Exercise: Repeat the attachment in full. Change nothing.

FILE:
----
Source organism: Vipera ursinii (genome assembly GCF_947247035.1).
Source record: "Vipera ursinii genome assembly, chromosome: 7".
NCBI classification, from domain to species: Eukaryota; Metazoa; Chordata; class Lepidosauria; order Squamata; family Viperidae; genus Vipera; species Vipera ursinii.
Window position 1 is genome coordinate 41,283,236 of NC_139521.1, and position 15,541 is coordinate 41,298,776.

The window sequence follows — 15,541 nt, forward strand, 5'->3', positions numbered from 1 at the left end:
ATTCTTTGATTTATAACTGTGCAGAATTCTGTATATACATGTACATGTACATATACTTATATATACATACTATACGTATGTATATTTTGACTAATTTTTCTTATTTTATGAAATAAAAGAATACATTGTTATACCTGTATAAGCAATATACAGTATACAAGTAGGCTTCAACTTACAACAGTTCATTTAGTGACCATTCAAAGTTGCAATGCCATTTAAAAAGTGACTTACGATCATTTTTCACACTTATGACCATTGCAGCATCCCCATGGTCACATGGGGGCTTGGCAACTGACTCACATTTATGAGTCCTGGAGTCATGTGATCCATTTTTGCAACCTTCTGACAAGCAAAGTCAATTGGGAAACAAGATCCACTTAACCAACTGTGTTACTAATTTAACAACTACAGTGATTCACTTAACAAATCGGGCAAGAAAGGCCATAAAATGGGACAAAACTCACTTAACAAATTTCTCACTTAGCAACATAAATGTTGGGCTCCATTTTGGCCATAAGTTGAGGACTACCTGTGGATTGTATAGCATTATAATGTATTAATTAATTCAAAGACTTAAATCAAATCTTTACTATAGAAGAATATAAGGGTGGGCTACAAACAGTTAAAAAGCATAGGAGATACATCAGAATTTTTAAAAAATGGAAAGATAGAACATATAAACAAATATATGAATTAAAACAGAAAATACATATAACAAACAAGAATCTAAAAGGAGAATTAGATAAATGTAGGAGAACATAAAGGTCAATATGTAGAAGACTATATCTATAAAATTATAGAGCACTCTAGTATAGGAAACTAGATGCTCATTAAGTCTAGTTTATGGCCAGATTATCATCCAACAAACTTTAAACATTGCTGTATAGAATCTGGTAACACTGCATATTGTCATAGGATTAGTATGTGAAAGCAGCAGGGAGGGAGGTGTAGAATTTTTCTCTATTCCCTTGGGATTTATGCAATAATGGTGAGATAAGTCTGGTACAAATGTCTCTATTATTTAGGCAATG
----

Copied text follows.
Source organism: Vipera ursinii (genome assembly GCF_947247035.1).
Source record: "Vipera ursinii genome assembly, chromosome: 7".
NCBI classification, from domain to species: Eukaryota; Metazoa; Chordata; class Lepidosauria; order Squamata; family Viperidae; genus Vipera; species Vipera ursinii.
Window position 1 is genome coordinate 41,283,236 of NC_139521.1, and position 15,541 is coordinate 41,298,776.

The window sequence follows — 15,541 nt, forward strand, 5'->3', positions numbered from 1 at the left end:
ATTCTTTGATTTATAACTGTGCAGAATTCTGTATATACATGTACATGTACATATACTTATATATACATACTATACGTATGTATATTTTGACTAATTTTTCTTATTTTATGAAATAAAAGAATACATTGTTATACCTGTATAAGCAATATACAGTATACAAGTAGGCTTCAACTTACAACAGTTCATTTAGTGACCATTCAAAGTTGCAATGCCATTTAAAAAGTGACTTACGATCATTTTTCACACTTATGACCATTGCAGCATCCCCATGGTCACATGGGGGCTTGGCAACTGACTCACATTTATGAGTCCTGGAGTCATGTGATCCATTTTTGCAACCTTCTGACAAGCAAAGTCAATTGGGAAACAAGATCCACTTAACCAACTGTGTTACTAATTTAACAACTACAGTGATTCACTTAACAAATCGGGCAAGAAAGGCCATAAAATGGGACAAAACTCACTTAACAAATTTCTCACTTAGCAACATAAATGTTGGGCTCCATTTTGGCCATAAGTTGAGGACTACCTGTGGATTGTATAGCATTATAATGTATTAATTAATTCAAAGACTTAAATCAAATCTTTACTATAGAAGAATATAAGGGTGGGCTACAAACAGTTAAAAAGCATAGGAGATACATCAGAATTTTTAAAAAATGGAAAGATAGAACATATAAACAAATATATGAATTAAAACAGAAAATACATATAACAAACAAGAATCTAAAAGGAGAATTAGATAAATGTAGGAGAACATAAAGGTCAATATGTAGAAGACTATATCTATAAAATTATAGAGCACTCTAGTATAGGAAACTAGATGCTCATTAAGTCTAGTTTATGGCCAGATTATCATCCAACAAACTTTAAACATTGCTGTATAGAATCTGGTAACACTGCATATTGTCATAGGATTAGTATGTGAAAGCAGCAGGGAGGGAGGTGTAGAATTTTTCTCTATTCCCTTGGGATTTATGCAATAATGGTGAGATAAGTCTGGTACAAATGTCTCTATTATTTAGGCAATG